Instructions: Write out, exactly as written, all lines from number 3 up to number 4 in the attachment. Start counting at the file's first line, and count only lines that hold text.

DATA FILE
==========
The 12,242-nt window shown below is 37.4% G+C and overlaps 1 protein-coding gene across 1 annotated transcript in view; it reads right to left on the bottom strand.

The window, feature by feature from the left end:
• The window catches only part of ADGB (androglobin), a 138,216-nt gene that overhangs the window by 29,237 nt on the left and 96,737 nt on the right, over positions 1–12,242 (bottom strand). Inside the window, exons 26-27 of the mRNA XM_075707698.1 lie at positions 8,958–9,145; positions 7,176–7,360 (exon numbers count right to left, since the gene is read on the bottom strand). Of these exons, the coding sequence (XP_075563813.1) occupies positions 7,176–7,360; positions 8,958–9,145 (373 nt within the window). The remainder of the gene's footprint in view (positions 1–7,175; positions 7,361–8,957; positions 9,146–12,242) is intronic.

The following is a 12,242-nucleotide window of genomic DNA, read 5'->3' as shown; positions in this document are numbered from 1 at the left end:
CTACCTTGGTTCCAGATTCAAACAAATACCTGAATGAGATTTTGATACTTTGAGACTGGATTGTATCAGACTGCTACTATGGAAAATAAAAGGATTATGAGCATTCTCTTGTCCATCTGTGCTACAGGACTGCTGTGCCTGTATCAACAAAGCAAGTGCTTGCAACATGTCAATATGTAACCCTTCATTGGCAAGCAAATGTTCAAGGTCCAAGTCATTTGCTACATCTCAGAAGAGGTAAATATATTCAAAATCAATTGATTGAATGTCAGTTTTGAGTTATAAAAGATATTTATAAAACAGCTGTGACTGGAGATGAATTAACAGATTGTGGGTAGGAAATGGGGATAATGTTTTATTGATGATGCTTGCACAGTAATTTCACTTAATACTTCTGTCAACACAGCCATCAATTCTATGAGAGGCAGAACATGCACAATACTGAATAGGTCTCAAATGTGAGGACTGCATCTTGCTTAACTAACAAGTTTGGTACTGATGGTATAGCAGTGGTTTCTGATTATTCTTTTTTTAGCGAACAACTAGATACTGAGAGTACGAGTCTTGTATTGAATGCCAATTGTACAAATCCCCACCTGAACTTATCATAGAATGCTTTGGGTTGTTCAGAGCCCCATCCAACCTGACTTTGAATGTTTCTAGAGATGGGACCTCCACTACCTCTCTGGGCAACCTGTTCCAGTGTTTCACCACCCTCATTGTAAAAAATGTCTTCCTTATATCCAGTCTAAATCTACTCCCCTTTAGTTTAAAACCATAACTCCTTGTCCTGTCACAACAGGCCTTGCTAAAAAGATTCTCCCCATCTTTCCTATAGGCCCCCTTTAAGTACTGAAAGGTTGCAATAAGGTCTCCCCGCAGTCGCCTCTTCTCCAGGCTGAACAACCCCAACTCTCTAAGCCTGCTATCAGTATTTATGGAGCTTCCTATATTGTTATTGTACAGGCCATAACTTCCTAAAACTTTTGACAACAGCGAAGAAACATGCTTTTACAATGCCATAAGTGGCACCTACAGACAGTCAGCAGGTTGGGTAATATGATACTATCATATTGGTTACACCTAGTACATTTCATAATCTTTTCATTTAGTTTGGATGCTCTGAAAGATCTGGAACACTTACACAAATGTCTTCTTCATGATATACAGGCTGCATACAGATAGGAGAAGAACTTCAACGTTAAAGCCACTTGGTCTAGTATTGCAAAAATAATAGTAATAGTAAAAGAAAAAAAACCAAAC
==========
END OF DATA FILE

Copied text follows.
• The window catches only part of ADGB (androglobin), a 138,216-nt gene that overhangs the window by 29,237 nt on the left and 96,737 nt on the right, over positions 1–12,242 (bottom strand). Inside the window, exons 26-27 of the mRNA XM_075707698.1 lie at positions 8,958–9,145; positions 7,176–7,360 (exon numbers count right to left, since the gene is read on the bottom strand). Of these exons, the coding sequence (XP_075563813.1) occupies positions 7,176–7,360; positions 8,958–9,145 (373 nt within the window). The remainder of the gene's footprint in view (positions 1–7,175; positions 7,361–8,957; positions 9,146–12,242) is intronic.

The following is a 12,242-nucleotide window of genomic DNA, read 5'->3' as shown; positions in this document are numbered from 1 at the left end: